• As stated in the lab manual, to measure the beam, you have to align it with its reflection off the ruler to minimize paralax. It is still possible, however, to get paralax and skew our readings. Also, the image of the beam looks a bit different from the original, so lining them up is not perfect.
• The bulb itself, is old and does not fit perfectly in the apparatus.
• This could cause it to not be level and not be centered
• Heat could be a problem
• As discussed with Dr. Koch, there seemed to be a systematic error over time with the other people doing this experiment.

This could have resulted from the apparatus getting hotter.

• The lab manual does ask us to warm up the heating unit before starting. It is possible that after some time, the heating unit starts to overheat and the electron production decays.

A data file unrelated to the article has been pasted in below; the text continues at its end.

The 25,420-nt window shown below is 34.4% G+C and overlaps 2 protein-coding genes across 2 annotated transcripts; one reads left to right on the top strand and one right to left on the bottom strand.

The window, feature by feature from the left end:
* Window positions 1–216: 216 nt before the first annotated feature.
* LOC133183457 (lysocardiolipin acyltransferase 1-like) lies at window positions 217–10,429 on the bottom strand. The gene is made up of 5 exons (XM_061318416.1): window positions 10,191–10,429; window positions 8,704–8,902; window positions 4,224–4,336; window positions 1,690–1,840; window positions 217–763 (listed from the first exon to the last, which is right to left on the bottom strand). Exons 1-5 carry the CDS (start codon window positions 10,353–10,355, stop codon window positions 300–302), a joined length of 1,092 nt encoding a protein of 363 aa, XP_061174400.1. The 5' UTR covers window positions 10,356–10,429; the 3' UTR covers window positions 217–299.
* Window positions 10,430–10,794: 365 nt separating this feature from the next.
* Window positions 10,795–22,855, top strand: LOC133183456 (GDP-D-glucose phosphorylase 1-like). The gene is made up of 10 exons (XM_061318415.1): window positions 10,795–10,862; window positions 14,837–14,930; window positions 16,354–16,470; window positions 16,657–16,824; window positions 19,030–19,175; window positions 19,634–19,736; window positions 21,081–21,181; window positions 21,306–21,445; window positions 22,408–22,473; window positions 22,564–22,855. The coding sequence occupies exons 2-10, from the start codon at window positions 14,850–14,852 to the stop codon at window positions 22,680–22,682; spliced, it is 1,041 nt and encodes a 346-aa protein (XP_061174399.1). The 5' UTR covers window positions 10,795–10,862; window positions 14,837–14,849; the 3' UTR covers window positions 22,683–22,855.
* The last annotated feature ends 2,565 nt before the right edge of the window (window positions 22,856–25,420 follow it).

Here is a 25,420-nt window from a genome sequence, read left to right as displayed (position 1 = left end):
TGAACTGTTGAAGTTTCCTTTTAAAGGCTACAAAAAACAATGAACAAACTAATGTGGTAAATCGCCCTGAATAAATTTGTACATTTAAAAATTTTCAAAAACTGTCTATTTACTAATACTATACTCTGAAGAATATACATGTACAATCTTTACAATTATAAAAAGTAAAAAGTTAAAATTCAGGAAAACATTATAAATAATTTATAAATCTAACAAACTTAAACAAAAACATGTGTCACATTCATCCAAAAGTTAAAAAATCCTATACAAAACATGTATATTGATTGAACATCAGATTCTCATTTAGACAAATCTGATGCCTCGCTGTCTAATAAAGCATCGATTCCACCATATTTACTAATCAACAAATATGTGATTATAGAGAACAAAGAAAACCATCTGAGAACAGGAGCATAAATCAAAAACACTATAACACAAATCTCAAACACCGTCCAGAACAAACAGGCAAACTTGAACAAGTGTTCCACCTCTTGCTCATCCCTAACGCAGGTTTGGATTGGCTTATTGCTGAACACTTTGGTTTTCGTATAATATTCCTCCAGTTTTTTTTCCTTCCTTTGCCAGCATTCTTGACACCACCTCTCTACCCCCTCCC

• Also, the wiring throughout the whole system is not perfect. As it all gets hotter, the resistances in the wires change, changing current, b fields, ect.

Possible "fixes"

• There are only 2 fixes I can think of
• Increasing the accelerating voltage seemed to inprove our results (as set 4 shows with the lowest %error) but the apparatus can't support such a high voltages
• Adjusting the apparatus to be parallel to the Earth's magnetic field. We did not try this since space was much too limited to move any equipment

### Error Conclusion

The standard deviations of our data sets were about 1% off of the mean. This tells me that our data is precise. Now, comparing it with the accepted value, we see we are 50-80% off.

The lab manual warned that the data would be off. We can see that it is consistent within its own bounds, but far from the accepted value. The apparatus has a fundamental flaw that causes the results to be high (discussed above), but constructed well enough to have consistent data.